Covid-19: Data Analysis in Times of Crisis
The crisis in which we are currently living generates a lot of stress within our organizations. In addition to this, user behaviour has drastically changed in the past few weeks, forcing us to be more agile to quickly identify their new needs and to take advantage of the resulting business opportunities. Using this knowledge, I want to share some tips for those whose role is to monitor and analyze data on a daily basis.
The current situation has divided businesses into two key groups: those for which sales (mainly online) are exploding, and those for which consumer interest in their products and services becomes lower every day. For each of these groups, here are our general observations as well as the key questions you should be asking yourselves in order to adapt your business strategy to the new behaviours of your users.
The first general change that we see concerns the distribution of traffic sources to the different digital properties of businesses. Given that users are in an emergency situation with a specific goal in mind, more will arrive on your site through search engines (organic source) or by accessing it directly through the browser. Social networks are also driving more traffic to websites as the world is spending more time on social media channels.
The types of platforms used will also change. Mobile is very prominent right now, but as more people are working from home, they will be much more present on websites using their computers rather than their mobile devices.
It will be very interesting to see the change in behaviour regarding internal searches made on your website. What are the keywords you see that are emerging most often? Are there trends?
All organizations that are seeing an increase in site visits (notably those in the food or pharmaceutical industries) will see a significant change in the behaviour of their users as well as a wave of new users who will discover their site for the first time.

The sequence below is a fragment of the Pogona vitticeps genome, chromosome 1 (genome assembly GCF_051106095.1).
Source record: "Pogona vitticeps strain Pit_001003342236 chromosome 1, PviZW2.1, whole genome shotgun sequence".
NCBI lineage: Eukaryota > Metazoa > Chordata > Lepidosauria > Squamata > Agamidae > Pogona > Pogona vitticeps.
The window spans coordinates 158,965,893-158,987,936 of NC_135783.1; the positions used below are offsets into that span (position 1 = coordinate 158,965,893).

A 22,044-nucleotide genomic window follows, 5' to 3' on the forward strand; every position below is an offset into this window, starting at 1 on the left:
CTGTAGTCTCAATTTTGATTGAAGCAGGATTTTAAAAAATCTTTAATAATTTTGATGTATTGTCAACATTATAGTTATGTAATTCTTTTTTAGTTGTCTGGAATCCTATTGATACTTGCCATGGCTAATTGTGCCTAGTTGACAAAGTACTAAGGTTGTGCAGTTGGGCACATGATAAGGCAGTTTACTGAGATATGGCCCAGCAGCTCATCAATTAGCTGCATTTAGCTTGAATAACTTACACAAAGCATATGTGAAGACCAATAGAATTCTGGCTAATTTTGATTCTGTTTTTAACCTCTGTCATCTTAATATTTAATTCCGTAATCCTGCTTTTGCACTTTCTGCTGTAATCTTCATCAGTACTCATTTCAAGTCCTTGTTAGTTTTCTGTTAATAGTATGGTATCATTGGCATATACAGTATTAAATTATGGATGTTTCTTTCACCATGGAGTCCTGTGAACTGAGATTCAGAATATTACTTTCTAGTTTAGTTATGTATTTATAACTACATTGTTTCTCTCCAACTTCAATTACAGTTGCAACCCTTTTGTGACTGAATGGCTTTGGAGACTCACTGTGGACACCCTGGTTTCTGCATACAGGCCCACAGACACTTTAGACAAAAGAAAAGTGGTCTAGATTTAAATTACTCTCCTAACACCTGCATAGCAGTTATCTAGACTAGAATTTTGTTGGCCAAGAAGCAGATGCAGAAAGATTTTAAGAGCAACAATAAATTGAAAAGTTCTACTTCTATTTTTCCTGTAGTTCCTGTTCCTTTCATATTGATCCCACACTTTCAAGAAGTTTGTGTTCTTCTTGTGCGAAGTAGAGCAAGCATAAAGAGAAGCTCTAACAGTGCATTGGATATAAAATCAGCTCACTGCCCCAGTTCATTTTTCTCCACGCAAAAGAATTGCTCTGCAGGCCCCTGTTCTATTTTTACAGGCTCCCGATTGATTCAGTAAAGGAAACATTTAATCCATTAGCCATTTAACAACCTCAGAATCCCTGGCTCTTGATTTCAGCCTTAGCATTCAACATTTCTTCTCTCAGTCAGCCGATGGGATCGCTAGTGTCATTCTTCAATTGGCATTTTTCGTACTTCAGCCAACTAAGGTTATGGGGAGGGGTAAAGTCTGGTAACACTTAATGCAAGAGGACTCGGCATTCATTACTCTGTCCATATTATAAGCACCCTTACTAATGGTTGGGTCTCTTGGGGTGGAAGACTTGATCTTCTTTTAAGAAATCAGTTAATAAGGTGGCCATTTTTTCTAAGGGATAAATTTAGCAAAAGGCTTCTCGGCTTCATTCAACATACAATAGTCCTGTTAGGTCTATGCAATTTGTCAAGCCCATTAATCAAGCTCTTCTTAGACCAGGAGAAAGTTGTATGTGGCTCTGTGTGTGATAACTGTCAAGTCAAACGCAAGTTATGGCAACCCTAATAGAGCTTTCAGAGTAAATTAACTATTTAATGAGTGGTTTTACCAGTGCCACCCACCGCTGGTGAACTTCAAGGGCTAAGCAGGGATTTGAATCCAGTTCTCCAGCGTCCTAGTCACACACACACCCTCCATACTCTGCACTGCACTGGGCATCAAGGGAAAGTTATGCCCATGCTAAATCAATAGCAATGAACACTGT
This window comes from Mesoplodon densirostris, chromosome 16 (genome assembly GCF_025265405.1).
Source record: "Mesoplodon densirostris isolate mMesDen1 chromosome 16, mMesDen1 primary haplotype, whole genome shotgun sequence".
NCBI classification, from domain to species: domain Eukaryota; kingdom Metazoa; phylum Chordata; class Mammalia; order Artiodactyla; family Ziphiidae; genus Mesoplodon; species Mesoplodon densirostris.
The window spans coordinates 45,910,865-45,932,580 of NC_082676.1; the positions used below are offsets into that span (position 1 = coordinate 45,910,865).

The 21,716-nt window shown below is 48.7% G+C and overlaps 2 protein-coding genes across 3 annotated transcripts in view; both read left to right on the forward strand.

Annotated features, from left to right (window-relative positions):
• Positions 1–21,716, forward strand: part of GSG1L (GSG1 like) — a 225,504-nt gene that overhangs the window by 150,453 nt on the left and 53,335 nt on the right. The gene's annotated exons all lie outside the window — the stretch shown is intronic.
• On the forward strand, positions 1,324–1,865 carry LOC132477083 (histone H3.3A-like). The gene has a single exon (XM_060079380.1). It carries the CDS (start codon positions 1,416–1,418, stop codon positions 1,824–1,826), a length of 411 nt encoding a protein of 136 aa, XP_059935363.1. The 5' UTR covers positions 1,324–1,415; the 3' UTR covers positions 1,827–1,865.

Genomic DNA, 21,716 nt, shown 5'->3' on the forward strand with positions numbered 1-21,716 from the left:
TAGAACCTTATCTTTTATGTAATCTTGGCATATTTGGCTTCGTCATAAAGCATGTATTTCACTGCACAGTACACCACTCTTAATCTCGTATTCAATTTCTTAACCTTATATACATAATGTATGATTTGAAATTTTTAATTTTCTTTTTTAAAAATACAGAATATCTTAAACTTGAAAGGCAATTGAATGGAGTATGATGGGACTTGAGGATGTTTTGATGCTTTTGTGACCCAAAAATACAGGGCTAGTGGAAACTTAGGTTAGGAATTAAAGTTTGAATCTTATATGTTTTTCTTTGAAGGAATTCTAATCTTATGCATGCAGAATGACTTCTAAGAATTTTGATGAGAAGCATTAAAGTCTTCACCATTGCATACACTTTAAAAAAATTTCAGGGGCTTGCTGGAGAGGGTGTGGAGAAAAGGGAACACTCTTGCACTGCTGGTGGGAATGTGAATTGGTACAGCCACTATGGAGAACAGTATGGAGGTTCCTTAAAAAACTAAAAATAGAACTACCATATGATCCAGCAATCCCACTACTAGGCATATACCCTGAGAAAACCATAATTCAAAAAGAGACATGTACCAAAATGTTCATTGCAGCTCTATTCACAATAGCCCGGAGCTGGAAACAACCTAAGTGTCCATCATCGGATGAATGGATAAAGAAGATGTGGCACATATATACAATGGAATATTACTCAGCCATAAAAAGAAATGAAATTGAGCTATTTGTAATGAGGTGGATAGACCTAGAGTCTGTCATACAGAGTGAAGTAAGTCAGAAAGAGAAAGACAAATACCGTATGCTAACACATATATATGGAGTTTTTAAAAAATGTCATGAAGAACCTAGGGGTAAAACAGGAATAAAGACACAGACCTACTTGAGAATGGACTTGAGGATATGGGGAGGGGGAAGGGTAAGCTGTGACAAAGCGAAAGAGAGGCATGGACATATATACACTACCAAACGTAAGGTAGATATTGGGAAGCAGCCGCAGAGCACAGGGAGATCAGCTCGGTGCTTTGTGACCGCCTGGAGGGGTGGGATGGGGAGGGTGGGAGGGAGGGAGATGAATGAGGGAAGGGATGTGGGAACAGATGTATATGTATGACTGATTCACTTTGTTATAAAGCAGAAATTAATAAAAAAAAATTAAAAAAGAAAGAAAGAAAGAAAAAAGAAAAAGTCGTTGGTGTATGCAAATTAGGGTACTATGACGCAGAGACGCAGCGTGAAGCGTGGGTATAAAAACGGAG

Here are a few key elements to observe in user behaviour.
For e-commerce sites
- Part of your users who primarily made their purchases in-store will now make them online. Will this increase in online purchases be equal to the volume lost in terms of offline purchases? In most cases, the answer is no. There will often be a loss of users during this transition.
- For in-store purchasers who have not yet made the move to online, be sure to contact them by email or through social media; if they do not become purchasers during this period, it will still be important to keep them active/engaged with your brand in order to keep them as customers.
- For new online customers acquired during this period, this is the time to focus on their loyalty so they become permanent clients rather than temporary ones.
- New users and new clients will likely have more questions during their journey, being new to your site. Therefore, they’re more likely to try to contact you or will visit the FAQ pages available on your site.
- There will be an increase in searches for information such as delivery services or return policies.
For non-e-commerce sites (information/customer service/lead generation)
- Informative content (FAQ, client accounts, customer service) should be consulted much more;
- New users will surface. They are possibly already customers that were not used to coming to your site. These users will come for information related to the services they’re subscribed to or wish to subscribe to.
In your particular situation, start making hypotheses and make a list of your questions on the new behaviours you expect from users at this time. This should always be your first step – don’t dive into an analysis without a goal in mind!
For e-commerce sites
- Check the frequency of purchases: what is the number of purchases made by a user?
- Start by isolating the number of users across a segment who make a purchases
- Associate this number with the number of transactions, and you’ll have the average number of transactions per user
- Check your average cart value: Observe the value of the average cart and its evolution compared to the previous year. Is it increasing or decreasing?
- Check the average number of products per transaction by dividing the number of products purchased by the total number of transactions: are your users purchasing more products?